Many people worry about mold in their homes, especially damp areas like the basement and bathroom. While your car might not be at the forefront of your mind, black mold can develop here from an abundance of moisture.
Mold influences the air quality in your car, potentially contributing to fatigue, lack of focus, an allergic reaction or abdominal and respiratory issues. Its presence can also indicate a problem causing moisture to accumulate inside your vehicle and often signals that your car may additionally be developing rust.
How Does Mold Grow Inside a Car?
Mold needs moist, damp and warm conditions to form. Specifically in your car, this environment can be created by routinely leaving your windows open, especially in the rain, or allowing liquid to accumulate on the floor.
In all cases, moisture enters but your car doesn’t have a chance to thoroughly dry out. Mold starts to grow after a few days of constant moisture, damaging fabric and upholstery. Conditions may worsen and cause the mold to spread if you use the air conditioning or heat while driving.
Common sources of mold in your car include:
- A crack forming on the underside
- Poorly sealed around windows or the sunroof
- Spilled food and drink that haven’t been cleaned up
- Transporting damp wood inside the car, rather than a truck bed
- DIY interior detailing but failing to dry off the upholstery
- Poor cabin ventilation
Ignoring the problem won’t make it go away. Compromised air quality poses a health hazard to those living with asthma, allergies, a respiratory condition or a compromised immune system.
Signs of a Mold Problem In Your Car
Mold problems are not always obvious, especially if you don’t check under the seats or mats. Warning signs include:
- The appearance of white, fluffy spores
- Black spots on fabrics and solid surfaces
- A strong, musty smell
- Circular patches of green and brown growths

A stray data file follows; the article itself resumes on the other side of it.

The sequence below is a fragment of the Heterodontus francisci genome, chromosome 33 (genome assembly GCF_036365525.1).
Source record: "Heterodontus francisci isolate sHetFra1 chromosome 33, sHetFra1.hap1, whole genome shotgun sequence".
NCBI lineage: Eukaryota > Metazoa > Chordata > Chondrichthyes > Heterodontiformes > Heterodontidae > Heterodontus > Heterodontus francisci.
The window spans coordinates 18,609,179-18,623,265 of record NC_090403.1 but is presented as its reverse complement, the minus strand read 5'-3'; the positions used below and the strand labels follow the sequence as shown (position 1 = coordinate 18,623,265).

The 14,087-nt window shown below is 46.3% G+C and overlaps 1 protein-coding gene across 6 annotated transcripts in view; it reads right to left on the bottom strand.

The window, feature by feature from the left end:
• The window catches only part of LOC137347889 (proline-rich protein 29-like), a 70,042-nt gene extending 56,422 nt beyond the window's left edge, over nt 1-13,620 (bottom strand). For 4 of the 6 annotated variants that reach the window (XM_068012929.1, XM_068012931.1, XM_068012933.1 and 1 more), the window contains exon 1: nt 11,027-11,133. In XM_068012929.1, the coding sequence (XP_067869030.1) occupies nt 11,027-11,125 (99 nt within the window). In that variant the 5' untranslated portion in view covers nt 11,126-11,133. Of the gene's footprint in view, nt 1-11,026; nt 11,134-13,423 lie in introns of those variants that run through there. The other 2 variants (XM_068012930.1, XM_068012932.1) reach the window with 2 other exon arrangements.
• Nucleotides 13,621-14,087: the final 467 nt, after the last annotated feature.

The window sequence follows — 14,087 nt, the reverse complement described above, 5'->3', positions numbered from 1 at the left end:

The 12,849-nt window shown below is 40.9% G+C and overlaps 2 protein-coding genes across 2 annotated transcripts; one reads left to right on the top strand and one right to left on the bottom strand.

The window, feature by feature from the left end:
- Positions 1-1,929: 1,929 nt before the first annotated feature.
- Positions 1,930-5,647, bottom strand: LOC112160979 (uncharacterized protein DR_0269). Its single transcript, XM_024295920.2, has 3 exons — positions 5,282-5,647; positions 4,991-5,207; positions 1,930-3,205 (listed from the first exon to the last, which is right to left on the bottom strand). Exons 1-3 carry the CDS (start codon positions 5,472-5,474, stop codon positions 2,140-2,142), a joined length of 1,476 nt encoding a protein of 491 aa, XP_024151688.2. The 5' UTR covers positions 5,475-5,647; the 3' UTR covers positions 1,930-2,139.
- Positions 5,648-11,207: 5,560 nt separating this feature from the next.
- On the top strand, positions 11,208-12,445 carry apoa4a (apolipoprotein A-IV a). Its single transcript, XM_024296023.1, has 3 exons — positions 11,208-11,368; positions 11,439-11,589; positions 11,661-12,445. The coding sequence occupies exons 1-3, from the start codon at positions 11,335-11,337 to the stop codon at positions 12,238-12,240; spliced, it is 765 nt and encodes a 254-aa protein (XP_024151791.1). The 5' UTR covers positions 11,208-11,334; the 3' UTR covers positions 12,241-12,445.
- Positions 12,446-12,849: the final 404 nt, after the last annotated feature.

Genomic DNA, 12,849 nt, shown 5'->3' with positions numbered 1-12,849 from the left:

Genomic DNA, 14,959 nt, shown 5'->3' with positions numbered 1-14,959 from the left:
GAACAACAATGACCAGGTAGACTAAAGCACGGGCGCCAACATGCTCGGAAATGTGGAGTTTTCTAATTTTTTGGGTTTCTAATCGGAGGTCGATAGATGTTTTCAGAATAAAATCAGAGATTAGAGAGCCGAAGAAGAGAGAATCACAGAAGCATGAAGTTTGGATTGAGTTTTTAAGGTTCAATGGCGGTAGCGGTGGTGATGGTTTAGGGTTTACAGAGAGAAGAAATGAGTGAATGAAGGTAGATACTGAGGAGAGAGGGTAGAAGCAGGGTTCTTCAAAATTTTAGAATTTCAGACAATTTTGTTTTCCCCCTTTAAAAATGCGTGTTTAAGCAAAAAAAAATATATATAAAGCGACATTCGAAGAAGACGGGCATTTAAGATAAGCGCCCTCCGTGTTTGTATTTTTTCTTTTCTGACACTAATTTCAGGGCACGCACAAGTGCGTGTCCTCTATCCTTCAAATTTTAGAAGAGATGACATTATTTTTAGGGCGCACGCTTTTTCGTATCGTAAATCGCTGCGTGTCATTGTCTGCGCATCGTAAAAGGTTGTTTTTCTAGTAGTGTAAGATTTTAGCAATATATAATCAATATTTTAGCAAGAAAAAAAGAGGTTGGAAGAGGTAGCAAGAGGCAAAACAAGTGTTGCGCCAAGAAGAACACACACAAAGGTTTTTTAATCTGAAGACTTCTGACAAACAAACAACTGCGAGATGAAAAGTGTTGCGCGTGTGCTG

Tips for Cleaning Mold from Your Car
With the right tools, you may be able to remove a small patch of mold from your car’s interior. A larger, more pervasive problem requires professional interior detailing and could involve replacing materials, especially if the mold has advanced to the foam below the upholstery.
Bleach only goes after the surface, rather than the source of the problem. Never use ammonia on mold. To attempt to remove any spores:
- Make sure you can work on the car in a dry area with significant sunlight.
- Air out the car for 20 to 30 minutes before working on it.
- Wear appropriate PPE, including a dust mask and gloves, to limit contact with mold spores.
- Check all interior surfaces, including underneath mats, rugs, covers, seatbelts and seat covers
- Carefully scrape off any patches with a stiff-bristled brush, before washing the area with a pH-neutral carpet shampoo, enzyme-based mold-cleaning solution or white vinegar and a rag. Let the solution sink in before cleaning up the mold.
- Leave your car to fully dry with the doors open or use a fan. To remove as much moisture as possible, you may also want to use a dehumidifier.
- Go over the interior with a vacuum cleaner or shop vac with a separate, dedicated bag to remove any spores or residue.
- Any cleaning supplies and PPE should be disposed after use.
Long term, you may want to invest in seat covers to create a barrier for any liquids, use rubber floor mats to catch moisture and debris, keep the windows closed while the car is parked, and routinely change the air filter.
Are you concerned about mold in your car? Contact DaSilva’s Auto Body for thorough interior detailing, rust removal and rustproofing. Book an appointment today.